The biggest post-crisis shift in the investment landscape may be looming, threatening more pain for investors besieged by an uptick in real interest rates and cross-asset volatility.
Bonds and equities are doing something they don’t usually do -- fall in unison -- with the latest move driving their normal inverse correlation to the weakest levels of the past two decades. The relationship has come completely apart only three times in that period, and each episode was followed by an equity market slump, including the last one, in 2014.
More synchronized weakness could also leave investors exposed, upending diversification strategies that helped them hedge losses in either market.
“It’s always hard to judge at what point you hit an inflection point where the correlation between yields and stocks goes into reverse,” says Liz Ann Sonders, chief investment strategist at Charles Schwab & Co. “One of the markers to when that happens is typically when you move from a deflationary era or at least a deflationary mindset to more of an inflationary mindset.”
It’s potentially a big deal.
An enduring rupture in positive correlations -- yields moving up along with stocks -- would signal a break in the weak-growth, low-interest regime seen over much of the past decade. Markets driven by negative tandem moves -- yields up, shares down -- have tended to be in the grip of inflationary pressure or potential economic over-heating.
“The correlation between stocks and bond yields has been positive for the better part of the past 20 years,” Bloomberg Intelligence equity strategists Gina Martin Adams and Aditya Kalgutkar wrote in a note on Tuesday. “Each flip to a negative correlation (2006-07, 2013-14) preceded a significant equity-market correction.”
The dynamic has entered center stage in the past few days, after the yield on the 10-year benchmark raced to a seven-year peak while the S&P 500 Index fell four straight days to the lowest in a month. Those moves could be just a taste of what’s to come.
“Don’t be lulled by how well the stock market has weathered rising yields and creeping inflation thus far,” Leuthold Group’s James Paulsen wrote in a research note this week. “Wall Street’s Overheat Mindset (as signified by the stock/bond yield correlation) appears to be on the cusp of greater anxiety.”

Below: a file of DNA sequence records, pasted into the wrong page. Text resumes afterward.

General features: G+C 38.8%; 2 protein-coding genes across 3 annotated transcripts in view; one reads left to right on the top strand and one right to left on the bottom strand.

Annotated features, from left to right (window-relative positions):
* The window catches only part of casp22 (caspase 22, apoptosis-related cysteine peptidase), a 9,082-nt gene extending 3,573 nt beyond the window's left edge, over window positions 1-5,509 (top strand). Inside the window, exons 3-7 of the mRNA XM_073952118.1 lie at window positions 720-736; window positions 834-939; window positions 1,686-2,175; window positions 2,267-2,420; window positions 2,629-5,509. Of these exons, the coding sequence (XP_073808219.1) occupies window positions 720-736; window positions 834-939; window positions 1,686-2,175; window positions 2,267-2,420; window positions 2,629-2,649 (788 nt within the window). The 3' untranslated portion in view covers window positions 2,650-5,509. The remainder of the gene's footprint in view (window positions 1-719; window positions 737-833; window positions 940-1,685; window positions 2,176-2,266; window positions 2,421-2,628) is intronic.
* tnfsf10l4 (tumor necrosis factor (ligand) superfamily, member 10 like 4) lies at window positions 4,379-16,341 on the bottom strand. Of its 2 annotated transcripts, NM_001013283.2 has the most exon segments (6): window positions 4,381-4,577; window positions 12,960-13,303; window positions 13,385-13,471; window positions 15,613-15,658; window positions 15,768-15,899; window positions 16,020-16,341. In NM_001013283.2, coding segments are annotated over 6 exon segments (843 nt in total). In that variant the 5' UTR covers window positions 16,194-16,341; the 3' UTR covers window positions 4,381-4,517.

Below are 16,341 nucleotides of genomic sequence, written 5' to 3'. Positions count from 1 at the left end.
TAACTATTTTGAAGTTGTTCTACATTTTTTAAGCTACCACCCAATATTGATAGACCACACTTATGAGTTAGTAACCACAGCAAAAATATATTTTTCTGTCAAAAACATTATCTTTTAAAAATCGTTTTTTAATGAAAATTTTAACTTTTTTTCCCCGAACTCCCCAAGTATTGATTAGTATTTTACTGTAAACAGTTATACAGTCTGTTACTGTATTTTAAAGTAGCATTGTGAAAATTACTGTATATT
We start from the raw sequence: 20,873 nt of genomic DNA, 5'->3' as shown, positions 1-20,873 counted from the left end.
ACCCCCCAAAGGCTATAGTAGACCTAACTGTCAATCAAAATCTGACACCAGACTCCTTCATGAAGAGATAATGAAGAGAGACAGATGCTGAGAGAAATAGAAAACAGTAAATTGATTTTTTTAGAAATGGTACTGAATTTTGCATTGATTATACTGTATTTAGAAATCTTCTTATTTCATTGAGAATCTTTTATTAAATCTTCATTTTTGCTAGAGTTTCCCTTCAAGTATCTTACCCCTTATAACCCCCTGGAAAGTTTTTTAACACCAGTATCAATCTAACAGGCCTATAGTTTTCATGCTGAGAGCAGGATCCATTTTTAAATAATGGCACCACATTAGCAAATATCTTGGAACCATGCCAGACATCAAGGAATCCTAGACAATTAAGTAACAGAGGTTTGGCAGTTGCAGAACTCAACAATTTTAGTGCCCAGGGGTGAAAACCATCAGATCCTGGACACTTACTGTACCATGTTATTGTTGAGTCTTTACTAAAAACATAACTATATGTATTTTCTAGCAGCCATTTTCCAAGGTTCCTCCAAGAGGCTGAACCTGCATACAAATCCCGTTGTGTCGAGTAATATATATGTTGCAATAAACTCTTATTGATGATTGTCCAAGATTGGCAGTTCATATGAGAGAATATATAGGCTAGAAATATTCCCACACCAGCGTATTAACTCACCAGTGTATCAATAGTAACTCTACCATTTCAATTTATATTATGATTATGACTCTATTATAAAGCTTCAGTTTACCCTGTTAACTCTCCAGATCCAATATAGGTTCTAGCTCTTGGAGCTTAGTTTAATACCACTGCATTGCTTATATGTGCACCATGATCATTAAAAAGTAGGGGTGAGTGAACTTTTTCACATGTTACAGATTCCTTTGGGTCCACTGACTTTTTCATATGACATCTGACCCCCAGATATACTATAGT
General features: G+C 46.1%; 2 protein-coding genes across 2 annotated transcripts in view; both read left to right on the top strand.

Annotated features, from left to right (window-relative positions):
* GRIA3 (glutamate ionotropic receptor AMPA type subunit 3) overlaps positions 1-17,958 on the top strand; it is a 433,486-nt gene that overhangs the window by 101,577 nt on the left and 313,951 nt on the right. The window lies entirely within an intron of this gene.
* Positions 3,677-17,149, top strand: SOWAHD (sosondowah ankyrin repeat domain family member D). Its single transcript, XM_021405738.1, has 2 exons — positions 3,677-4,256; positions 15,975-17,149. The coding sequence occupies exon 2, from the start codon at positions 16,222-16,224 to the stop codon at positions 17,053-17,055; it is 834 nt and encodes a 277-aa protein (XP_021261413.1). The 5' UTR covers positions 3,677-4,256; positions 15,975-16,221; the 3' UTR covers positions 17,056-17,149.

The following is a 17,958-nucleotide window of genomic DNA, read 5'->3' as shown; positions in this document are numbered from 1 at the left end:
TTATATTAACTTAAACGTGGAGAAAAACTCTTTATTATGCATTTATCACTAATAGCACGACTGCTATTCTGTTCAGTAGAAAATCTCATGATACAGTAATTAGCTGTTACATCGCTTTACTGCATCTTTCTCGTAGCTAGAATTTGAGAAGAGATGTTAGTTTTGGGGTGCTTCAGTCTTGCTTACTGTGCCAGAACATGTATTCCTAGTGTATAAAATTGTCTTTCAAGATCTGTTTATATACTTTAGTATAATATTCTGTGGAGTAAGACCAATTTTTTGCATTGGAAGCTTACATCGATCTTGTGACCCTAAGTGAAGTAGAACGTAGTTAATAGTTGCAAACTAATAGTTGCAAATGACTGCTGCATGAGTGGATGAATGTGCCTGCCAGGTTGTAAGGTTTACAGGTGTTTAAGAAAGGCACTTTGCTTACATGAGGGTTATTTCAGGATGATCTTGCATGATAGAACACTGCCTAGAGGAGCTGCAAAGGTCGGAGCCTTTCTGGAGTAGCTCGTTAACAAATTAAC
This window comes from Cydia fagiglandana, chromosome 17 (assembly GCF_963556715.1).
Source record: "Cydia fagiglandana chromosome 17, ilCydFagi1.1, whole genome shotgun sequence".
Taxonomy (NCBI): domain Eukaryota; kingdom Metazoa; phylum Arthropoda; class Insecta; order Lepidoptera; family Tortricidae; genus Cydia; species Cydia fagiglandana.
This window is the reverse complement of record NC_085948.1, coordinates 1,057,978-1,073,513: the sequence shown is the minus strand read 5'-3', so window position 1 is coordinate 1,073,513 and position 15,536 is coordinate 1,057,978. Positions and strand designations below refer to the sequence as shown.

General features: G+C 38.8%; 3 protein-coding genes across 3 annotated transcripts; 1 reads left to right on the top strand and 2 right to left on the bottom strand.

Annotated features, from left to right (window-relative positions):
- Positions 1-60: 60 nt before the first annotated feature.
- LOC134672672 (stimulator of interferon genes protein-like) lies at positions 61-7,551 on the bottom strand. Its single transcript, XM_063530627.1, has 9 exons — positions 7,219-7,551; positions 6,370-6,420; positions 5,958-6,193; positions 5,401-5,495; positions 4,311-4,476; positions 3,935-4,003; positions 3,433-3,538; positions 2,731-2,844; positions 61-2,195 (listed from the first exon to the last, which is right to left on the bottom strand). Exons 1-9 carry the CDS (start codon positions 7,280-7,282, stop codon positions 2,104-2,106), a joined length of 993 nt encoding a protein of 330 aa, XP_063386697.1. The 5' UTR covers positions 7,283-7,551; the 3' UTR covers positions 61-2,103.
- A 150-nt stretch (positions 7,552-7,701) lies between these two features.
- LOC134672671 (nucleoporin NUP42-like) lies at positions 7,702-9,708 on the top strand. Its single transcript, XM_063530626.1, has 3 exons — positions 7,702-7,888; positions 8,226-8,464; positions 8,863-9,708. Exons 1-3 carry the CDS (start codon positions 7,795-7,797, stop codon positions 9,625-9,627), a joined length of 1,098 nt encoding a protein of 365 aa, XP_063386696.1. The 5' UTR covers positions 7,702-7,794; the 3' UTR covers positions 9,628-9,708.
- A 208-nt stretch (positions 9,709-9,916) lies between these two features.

Paulsen reckons investors’ yield-risk sensitivities have been dulled, but that as Wall Street worries more about inflation, stocks will show an increasing reaction to rising rates. While both price growth and yields remain low by historic standards, he expects “overheat pressure” to become a more dominant force, potentially triggering further adverse equity moves.
That would mark a departure from the post-crisis era -- barring 2013’s Taper Tantrum -- in which bonds picked up the slack as stocks tumbled. That dynamic has juiced vanilla 60/40 portfolios and risk-parity strategies along the way.
Not everyone thinks we’re there. So far, inflation remains consistent with a broader environment of strengthening growth -- a positive backdrop for equities, says Schwab’s Sonders. In her view, price pressures are still relatively benign. “Rates are coming up from an incredibly low level. It’s going to take a while before they start to bite.”
Diversification-minded investors have plenty of reasons to take solace. If price pressures are set to spur a shift in market regimes, some investors haven’t got the memo.
The recent Treasury rout has been driven by an uptick in real yields rather than market-derived inflation expectations.
What’s more, the yield curve has been gripped by bear steepening lately -- an advance in longer-dated yields outpacing the shorter end.
That’s typically a boon for financials and cyclicals, helping benchmark stock indexes to rally, according to Pravit Chintawongvanich, equity derivatives strategist at Wells Fargo Securities.
“It’s important to remember that when the correlation was negative (yields up/stocks down) and rates were very high, inflation was the primary concern for rates,” he wrote in a note. “We think the weakness in stocks and jump higher in the VIX reflects higher risk premium across the board -- the unexpected jump higher in rates and rate vol reverberating through to the equity market.”
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